A thaumatrope is a toy that was popular in Victorian times. A disk or card with a picture on each side is attached to two pieces of string. When the strings are twirled quickly between the fingers the two pictures appear to combine into a single image due to the phi phenomenon and persistence of vision.
Examples of common thaumatrope pictures include a bare tree on one side of the disk, and its leaves on the other, or a bird on one side and a cage on the other. They often also included riddles or short poems, with one line on each side. Thaumatropes were one of a number of simple, mechanical optical toys that used persistence of vision. They are recognised as important antecedents of cinematography and in particular of animation.
The coined name translates roughly as "wonder turner", from Ancient Greek: θαῦμα "wonder" and τρόπος "turn".
The invention of the thaumatrope is usually credited to either John Ayrton Paris or Peter Mark Roget. Paris used one to demonstrate persistence of vision to the Royal College of Physicians in London in 1824. He based his invention on ideas of the astronomer John Herschel and the geologist William Henry Fitton, and some sources attribute the actual invention to Fitton rather than Paris. Charles Babbage reported being introduced to the concept by Herschel and Fitton.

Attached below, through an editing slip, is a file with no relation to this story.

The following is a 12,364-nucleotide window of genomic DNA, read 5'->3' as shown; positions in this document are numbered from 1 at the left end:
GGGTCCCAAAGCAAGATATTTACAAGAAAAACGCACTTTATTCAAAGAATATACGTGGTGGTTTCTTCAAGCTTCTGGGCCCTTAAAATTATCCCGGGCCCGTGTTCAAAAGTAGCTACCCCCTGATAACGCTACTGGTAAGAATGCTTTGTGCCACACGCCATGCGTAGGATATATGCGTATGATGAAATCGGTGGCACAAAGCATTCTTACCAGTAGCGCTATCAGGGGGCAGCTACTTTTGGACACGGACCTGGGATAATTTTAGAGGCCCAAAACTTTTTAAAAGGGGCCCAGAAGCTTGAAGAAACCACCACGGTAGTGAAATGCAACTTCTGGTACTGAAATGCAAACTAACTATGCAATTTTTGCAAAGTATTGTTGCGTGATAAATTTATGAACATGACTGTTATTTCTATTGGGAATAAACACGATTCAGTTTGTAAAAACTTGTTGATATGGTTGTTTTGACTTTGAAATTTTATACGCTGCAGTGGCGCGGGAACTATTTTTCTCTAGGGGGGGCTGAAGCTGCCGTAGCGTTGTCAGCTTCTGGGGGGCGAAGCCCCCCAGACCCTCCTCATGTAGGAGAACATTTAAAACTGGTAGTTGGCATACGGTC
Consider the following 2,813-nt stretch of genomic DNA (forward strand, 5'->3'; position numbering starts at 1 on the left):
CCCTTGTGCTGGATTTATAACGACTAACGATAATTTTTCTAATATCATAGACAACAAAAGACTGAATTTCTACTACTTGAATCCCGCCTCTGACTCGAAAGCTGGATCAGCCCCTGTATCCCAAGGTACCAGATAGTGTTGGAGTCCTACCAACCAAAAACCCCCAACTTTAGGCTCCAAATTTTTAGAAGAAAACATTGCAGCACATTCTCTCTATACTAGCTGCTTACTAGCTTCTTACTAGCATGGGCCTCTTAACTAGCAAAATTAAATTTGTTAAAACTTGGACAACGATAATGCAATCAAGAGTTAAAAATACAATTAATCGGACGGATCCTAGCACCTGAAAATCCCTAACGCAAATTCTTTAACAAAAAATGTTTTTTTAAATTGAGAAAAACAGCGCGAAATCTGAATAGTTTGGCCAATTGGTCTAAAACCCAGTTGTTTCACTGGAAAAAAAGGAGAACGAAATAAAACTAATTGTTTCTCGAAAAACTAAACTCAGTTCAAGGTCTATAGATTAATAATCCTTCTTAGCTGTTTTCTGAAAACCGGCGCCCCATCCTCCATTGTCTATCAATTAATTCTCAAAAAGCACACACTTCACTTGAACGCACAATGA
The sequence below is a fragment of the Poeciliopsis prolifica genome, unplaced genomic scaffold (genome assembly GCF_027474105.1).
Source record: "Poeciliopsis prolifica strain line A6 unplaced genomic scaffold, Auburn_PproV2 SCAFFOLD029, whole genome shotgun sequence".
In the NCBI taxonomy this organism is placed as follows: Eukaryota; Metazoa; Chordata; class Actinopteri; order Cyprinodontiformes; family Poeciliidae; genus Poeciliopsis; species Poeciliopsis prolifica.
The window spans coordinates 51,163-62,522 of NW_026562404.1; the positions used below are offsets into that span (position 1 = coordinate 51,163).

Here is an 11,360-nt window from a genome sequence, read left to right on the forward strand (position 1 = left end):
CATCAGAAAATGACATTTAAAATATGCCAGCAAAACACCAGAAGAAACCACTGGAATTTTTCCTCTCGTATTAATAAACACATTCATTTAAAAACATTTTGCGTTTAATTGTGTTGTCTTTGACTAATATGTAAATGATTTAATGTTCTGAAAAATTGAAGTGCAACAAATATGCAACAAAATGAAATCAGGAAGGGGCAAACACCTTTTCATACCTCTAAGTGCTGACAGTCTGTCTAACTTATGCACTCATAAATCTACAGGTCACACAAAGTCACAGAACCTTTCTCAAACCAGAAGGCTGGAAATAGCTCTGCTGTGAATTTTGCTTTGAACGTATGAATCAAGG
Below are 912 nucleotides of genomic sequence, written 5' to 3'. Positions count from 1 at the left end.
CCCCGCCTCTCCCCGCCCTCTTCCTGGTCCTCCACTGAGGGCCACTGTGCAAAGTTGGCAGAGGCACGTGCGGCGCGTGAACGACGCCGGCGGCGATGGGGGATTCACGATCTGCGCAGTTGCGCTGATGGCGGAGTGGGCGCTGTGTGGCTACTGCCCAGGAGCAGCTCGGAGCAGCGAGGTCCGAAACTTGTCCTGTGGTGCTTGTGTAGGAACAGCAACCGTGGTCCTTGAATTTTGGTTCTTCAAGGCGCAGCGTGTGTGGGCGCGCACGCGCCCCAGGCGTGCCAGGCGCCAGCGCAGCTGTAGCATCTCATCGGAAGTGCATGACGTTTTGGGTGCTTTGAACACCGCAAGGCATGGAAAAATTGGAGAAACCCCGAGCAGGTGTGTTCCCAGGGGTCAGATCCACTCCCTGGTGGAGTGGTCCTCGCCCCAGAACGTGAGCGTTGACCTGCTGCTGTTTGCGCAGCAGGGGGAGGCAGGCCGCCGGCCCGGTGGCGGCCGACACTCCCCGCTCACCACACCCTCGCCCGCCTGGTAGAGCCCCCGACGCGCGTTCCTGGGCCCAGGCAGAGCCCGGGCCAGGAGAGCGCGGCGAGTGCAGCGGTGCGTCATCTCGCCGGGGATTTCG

In 2012, it was reported that a prehistoric thaumatrope had been discovered in caves in France, particularly the Chauvet Caves.
Thaumatropes in popular culture
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- Persistence of vision
- Babbage, Charles (1864). Passages from the Life of a Philosopher. p. 189.
- Daily Mail: "A night at the pictures, caveman style"
- A collection of animated thaumatropes – The Richard Balzer Collection
- Thaumatrope simulation
- BBC Film Network – The Persistent Resistance of Vision – short film parodying the thaumatrope
- The caveman cartoons: How prehistoric artists make their paintings MOVE
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